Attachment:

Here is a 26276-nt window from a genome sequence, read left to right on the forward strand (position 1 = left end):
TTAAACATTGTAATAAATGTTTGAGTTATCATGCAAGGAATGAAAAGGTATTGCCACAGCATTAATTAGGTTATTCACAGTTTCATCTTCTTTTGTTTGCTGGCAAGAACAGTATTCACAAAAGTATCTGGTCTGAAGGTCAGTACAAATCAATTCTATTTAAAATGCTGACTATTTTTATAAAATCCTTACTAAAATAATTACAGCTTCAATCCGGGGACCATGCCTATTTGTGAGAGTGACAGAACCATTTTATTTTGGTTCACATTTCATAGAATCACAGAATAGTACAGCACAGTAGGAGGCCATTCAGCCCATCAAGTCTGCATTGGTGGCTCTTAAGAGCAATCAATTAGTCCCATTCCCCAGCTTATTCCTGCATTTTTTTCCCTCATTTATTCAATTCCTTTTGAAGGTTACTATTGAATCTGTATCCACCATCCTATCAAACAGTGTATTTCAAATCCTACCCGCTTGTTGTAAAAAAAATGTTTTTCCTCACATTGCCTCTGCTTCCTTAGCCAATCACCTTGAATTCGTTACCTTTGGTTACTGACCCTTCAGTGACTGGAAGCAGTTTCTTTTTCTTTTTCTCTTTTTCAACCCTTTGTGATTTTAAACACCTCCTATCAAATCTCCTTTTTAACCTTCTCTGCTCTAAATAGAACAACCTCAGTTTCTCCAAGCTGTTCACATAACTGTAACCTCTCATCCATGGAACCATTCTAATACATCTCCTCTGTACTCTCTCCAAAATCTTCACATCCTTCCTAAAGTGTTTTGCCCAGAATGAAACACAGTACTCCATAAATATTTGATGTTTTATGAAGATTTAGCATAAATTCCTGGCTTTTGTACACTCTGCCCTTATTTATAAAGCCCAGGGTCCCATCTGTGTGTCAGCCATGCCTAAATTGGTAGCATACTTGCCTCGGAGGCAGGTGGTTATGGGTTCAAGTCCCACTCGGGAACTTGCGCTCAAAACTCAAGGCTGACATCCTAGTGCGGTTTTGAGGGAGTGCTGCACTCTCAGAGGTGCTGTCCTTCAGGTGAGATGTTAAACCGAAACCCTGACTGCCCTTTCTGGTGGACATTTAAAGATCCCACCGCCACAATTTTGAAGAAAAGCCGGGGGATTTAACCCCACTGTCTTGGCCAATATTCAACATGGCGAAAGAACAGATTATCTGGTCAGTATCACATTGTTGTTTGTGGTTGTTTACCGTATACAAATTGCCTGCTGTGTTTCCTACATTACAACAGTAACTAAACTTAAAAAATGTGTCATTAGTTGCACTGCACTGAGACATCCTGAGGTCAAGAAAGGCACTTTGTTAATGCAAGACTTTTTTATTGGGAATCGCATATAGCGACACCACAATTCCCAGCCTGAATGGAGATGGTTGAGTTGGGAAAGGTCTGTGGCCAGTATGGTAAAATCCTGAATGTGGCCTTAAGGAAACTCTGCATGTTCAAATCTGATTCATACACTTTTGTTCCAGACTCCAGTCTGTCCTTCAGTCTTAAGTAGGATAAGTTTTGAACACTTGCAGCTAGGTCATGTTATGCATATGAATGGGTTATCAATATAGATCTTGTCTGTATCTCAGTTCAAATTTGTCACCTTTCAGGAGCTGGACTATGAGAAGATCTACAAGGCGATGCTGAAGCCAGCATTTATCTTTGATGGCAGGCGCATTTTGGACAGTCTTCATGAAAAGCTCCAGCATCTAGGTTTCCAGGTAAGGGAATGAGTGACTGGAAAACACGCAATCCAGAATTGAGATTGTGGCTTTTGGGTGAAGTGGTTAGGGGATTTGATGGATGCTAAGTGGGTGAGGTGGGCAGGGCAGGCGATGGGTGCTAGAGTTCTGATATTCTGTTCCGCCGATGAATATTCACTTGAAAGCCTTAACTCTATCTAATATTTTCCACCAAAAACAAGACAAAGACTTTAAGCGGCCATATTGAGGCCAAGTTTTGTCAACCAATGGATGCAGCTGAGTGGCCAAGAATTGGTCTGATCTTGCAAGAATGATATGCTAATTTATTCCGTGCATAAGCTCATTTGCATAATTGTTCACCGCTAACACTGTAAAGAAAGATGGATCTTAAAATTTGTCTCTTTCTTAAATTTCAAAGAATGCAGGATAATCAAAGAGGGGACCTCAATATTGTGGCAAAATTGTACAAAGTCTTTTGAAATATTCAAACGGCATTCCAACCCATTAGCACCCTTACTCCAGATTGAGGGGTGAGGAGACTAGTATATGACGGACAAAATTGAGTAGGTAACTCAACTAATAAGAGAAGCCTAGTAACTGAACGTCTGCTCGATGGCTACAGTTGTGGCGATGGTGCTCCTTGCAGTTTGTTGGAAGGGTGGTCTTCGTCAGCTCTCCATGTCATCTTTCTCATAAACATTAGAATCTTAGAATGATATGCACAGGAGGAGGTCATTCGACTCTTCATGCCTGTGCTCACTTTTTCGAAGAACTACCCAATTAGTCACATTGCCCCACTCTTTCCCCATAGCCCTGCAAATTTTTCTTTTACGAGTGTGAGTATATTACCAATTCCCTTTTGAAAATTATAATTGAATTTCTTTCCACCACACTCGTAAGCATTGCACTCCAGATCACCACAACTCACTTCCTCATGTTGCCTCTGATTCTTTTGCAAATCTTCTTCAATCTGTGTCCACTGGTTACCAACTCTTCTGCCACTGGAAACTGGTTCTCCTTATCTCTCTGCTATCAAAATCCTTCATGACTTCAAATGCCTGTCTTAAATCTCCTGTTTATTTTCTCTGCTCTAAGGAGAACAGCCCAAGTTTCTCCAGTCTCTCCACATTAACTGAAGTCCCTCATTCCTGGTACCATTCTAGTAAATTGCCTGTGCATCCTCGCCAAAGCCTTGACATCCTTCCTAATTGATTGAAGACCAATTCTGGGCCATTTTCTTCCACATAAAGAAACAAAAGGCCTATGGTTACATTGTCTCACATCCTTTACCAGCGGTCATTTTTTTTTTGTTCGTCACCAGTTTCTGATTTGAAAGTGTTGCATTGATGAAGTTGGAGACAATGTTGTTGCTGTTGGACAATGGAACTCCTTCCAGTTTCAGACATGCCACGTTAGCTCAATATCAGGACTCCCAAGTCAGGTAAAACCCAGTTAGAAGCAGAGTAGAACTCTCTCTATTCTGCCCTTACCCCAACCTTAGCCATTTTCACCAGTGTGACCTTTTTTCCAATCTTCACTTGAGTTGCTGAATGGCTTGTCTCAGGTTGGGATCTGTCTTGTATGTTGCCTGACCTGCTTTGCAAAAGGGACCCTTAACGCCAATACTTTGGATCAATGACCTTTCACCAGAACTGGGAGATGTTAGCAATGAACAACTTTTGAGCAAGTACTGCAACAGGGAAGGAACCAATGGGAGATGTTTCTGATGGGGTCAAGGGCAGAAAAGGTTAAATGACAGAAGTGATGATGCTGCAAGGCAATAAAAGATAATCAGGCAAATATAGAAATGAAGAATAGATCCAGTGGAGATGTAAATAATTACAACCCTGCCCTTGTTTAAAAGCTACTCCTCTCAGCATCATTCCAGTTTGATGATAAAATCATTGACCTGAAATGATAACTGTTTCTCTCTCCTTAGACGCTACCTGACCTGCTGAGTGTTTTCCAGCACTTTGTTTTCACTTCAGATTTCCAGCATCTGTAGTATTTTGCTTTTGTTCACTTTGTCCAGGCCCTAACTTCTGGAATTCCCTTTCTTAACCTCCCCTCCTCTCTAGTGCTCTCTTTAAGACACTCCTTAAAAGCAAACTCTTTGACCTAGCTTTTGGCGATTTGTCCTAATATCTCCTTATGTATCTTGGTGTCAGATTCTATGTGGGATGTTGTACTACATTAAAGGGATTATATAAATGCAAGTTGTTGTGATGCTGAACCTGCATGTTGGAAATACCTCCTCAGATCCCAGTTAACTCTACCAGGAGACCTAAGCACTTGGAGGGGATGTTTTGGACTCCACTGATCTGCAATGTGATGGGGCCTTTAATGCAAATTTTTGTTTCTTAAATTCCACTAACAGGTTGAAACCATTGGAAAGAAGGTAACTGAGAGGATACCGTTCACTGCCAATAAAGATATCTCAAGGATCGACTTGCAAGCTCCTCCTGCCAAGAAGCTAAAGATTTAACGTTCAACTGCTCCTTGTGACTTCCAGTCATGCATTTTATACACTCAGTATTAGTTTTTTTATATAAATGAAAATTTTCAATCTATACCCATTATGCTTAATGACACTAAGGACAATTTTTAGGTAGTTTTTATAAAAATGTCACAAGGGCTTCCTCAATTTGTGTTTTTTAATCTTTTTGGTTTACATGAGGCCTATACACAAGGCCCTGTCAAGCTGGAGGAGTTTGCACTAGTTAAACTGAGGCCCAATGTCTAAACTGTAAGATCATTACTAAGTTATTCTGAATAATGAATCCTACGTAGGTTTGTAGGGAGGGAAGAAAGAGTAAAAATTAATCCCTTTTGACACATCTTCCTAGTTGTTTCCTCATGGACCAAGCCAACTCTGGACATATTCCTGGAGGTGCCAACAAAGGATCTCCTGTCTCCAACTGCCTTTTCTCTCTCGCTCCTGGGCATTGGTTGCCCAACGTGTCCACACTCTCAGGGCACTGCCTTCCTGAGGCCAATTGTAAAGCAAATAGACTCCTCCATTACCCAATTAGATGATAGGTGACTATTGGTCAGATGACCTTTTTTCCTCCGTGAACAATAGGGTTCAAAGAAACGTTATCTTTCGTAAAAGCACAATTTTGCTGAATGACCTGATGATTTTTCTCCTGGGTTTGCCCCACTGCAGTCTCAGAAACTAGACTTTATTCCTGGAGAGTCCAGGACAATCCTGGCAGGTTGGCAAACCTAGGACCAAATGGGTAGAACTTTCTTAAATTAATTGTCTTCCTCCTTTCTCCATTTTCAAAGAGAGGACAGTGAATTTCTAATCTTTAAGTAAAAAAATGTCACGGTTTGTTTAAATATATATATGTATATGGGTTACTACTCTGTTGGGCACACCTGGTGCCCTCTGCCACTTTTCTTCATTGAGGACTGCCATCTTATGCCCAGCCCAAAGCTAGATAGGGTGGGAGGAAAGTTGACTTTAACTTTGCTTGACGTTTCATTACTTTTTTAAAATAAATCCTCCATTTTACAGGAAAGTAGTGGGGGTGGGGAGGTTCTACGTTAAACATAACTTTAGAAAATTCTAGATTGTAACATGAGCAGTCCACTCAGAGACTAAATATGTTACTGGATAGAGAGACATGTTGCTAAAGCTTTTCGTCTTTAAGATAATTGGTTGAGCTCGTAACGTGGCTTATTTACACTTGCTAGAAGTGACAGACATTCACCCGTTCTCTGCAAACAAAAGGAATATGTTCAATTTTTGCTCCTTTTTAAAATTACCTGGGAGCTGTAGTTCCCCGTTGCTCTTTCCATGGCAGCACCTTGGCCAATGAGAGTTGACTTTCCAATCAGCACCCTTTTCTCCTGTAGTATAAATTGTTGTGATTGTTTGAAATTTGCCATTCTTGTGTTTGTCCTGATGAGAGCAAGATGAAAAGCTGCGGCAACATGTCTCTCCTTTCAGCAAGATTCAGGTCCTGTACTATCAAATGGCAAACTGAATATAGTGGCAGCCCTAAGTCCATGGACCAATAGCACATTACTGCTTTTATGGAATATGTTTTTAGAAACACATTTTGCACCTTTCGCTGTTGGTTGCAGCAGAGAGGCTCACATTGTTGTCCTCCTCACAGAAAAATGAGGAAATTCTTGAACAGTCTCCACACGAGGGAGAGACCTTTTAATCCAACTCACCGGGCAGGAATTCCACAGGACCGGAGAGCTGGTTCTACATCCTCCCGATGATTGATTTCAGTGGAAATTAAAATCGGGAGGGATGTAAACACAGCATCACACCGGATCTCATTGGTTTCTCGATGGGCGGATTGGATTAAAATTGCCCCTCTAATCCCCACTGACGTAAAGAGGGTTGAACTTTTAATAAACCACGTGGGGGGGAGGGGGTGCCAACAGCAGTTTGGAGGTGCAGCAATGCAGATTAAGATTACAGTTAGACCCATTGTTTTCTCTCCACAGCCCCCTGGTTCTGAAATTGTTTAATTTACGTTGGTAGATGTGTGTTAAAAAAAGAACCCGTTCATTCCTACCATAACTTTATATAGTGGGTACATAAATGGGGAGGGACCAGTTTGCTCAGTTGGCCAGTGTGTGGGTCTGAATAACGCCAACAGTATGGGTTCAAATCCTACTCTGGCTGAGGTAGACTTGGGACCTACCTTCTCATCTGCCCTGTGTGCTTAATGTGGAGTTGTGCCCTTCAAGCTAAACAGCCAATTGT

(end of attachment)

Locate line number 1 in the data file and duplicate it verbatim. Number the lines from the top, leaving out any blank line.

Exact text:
Here is a 26276-nt window from a genome sequence, read left to right on the forward strand (position 1 = left end):